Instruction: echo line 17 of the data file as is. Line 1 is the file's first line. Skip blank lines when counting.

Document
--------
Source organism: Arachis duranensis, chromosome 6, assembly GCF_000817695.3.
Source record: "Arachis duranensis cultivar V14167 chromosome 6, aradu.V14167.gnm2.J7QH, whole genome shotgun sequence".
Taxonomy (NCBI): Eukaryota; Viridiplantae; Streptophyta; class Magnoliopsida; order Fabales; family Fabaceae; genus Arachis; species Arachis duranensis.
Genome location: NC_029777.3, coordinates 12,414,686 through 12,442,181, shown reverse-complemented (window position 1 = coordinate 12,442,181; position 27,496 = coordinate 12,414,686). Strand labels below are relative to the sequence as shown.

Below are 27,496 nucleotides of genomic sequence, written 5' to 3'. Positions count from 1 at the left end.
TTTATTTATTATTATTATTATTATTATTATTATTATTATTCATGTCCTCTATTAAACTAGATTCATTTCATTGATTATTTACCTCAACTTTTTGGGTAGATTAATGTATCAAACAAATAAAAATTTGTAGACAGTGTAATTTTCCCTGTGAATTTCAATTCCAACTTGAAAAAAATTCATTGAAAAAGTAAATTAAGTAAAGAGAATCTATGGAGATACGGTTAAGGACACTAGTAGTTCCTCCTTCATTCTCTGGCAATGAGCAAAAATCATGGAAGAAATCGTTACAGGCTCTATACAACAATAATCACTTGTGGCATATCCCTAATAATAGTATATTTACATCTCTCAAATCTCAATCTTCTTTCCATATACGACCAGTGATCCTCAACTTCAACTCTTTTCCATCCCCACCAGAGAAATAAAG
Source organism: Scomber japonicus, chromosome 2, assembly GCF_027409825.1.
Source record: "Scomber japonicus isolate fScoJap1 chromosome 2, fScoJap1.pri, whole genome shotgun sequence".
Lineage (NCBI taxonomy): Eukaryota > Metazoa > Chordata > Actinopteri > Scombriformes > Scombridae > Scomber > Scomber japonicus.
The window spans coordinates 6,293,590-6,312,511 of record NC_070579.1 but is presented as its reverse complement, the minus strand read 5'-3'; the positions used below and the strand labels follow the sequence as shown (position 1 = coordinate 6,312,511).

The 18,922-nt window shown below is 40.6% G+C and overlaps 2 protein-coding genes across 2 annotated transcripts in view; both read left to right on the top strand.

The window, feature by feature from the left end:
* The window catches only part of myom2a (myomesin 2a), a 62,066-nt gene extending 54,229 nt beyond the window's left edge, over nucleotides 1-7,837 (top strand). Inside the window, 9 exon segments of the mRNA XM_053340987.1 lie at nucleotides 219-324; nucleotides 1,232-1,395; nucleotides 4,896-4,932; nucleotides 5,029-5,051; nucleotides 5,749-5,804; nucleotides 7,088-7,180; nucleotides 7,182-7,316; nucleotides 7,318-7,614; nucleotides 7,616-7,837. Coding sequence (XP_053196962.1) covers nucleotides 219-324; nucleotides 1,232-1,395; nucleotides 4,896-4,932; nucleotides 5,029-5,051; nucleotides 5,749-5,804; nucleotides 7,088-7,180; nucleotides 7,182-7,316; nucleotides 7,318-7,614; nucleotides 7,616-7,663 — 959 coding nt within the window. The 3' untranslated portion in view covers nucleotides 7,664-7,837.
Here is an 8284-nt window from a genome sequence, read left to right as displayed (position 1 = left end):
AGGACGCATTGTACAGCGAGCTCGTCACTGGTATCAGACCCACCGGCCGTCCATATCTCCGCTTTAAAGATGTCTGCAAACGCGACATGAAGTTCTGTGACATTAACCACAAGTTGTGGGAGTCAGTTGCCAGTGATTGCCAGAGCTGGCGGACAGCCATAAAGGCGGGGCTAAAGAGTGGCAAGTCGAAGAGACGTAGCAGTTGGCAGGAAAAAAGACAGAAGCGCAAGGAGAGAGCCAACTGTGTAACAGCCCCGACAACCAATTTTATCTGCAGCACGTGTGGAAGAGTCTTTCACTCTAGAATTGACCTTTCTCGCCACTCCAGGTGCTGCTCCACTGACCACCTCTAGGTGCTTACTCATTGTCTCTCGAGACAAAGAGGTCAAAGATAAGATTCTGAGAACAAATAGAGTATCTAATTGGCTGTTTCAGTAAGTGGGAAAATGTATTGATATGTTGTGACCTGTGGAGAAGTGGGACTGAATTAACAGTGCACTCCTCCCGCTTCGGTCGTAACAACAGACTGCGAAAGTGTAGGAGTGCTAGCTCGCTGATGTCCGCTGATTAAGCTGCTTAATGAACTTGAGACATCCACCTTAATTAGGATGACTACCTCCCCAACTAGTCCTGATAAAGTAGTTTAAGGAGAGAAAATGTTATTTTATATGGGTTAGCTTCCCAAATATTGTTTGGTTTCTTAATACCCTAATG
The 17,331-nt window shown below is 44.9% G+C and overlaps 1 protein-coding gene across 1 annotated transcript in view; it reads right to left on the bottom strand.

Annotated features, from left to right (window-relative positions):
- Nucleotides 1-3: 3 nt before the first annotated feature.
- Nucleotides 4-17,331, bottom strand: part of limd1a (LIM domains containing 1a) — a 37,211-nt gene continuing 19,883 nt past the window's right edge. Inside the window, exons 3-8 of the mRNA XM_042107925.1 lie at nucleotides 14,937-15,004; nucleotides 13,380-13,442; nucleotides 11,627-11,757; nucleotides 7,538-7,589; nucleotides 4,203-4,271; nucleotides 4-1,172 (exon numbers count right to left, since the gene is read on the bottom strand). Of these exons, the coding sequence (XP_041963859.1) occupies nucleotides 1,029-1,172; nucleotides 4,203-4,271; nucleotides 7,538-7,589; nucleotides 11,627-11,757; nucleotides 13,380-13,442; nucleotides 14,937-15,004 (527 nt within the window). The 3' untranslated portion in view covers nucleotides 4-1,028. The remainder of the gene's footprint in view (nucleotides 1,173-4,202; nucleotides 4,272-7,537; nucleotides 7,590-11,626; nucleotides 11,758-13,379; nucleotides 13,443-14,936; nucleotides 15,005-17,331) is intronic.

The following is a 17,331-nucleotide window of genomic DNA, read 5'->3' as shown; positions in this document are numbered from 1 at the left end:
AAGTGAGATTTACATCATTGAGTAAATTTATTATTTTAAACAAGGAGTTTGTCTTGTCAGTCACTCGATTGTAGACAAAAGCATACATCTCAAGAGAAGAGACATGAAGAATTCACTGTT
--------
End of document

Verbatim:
Annotated features, from left to right (window-relative positions):